9. Right click on the key and rename it to a drive letter that is not in use, for example, I renamed mine to "\DosDevices\Z:" This will free up the letter that you need swapped.
10. Right click on the other key and rename it to the first key's letter, for example, if i wanted the D drive swapped with C, I would now rename "\DosDevices\D:" to "\DosDevices\C:".
11. Now rename "\DosDevices\Z:" (Which was previously "\DosDevices\C:") to "\DosDevices\D:"
12. The drive letters are now successfully swapped, close regedit and reboot, tell me if it worked!!

Hopefully my directions are clear enough for you guys, I understand the frustration!
My System SpecsSystem Spec
06 Dec 2009   #7

Windows Vista / Windows 7 Dual Boot
 
 
Yahoooo!!!!!!!!

YES!!! THAT DID IT!! TOTALLY SOLVED MY PROBLEM!!!

With one minor exception: Because the file system was so screwed up, I had to edit the registry for the Windows 7 Drive from my running instance of vista. Nothing I tried to do on 7 worked AT ALL. Here's how:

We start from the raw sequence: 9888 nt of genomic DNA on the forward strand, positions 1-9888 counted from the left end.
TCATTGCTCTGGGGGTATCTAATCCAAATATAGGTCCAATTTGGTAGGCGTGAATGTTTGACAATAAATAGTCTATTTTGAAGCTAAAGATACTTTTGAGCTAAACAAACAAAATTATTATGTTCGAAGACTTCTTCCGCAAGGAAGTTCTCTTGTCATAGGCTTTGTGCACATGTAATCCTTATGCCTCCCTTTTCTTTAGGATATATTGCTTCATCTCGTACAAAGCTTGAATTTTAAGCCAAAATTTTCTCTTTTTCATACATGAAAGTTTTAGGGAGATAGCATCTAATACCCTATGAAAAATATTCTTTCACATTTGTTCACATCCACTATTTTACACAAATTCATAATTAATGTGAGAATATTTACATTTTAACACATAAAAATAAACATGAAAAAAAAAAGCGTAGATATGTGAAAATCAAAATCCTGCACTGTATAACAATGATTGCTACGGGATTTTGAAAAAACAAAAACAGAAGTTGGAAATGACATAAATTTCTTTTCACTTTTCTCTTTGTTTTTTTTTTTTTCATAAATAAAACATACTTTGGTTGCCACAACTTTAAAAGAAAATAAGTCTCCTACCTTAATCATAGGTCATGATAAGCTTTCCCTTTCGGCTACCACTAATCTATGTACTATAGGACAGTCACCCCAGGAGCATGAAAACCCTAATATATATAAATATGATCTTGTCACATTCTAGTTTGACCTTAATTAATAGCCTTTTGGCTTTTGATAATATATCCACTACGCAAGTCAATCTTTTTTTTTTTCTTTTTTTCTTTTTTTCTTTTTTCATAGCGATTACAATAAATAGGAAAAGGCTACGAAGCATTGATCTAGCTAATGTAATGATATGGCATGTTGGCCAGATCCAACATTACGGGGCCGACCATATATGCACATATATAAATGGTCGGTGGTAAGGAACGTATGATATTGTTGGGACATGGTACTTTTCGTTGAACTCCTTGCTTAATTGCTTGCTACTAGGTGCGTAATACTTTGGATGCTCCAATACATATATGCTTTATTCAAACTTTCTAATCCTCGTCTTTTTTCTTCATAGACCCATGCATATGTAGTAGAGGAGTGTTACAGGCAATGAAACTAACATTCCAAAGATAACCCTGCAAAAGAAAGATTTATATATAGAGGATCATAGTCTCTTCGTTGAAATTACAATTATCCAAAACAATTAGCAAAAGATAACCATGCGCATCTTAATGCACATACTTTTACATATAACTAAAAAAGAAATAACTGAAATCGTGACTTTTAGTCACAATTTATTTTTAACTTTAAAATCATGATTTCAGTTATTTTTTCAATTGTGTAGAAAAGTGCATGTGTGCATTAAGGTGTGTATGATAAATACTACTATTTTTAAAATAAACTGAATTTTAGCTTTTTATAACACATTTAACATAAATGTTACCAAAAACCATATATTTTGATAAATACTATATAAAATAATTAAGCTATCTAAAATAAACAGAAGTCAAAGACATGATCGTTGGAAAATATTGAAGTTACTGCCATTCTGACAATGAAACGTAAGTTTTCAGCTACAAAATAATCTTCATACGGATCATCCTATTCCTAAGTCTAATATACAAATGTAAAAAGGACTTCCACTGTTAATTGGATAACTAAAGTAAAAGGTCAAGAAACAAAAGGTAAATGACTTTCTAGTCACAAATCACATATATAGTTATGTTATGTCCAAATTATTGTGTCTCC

1. Run regedit.exe from Start -> Run
  2. Select HKEY_USERS by single-clicking on it
  3. Go to File -> Load Hive
  4. Navigate to the registry file folder on your other drive. This is found in DRIVELETTER:/Windows/System32/Config
  5. Select the file labeled SYSTEM. Make sure not to select the text file
  6. Type whatever name you like in the Key Name field, Hit Enter.
  7. Now navigate to MountedDevices under HKEY_USERS
  8. Make the changes outlined by prodigy8901
  9. Select the folder the hive was mounted in by right-clicking it once
  10. Go to File -> Unload Hive
  11. Restart the computer and load your newly working OS!
Once I loaded Windows 7, the screen was black and says "This copy of Windows is not genuine" in the bottom right hand corner. Give it a minute or two, as a box will pop up that asks if you want to activate windows. I said "yes", and KABOOM!! My desktop was there in all it's glory!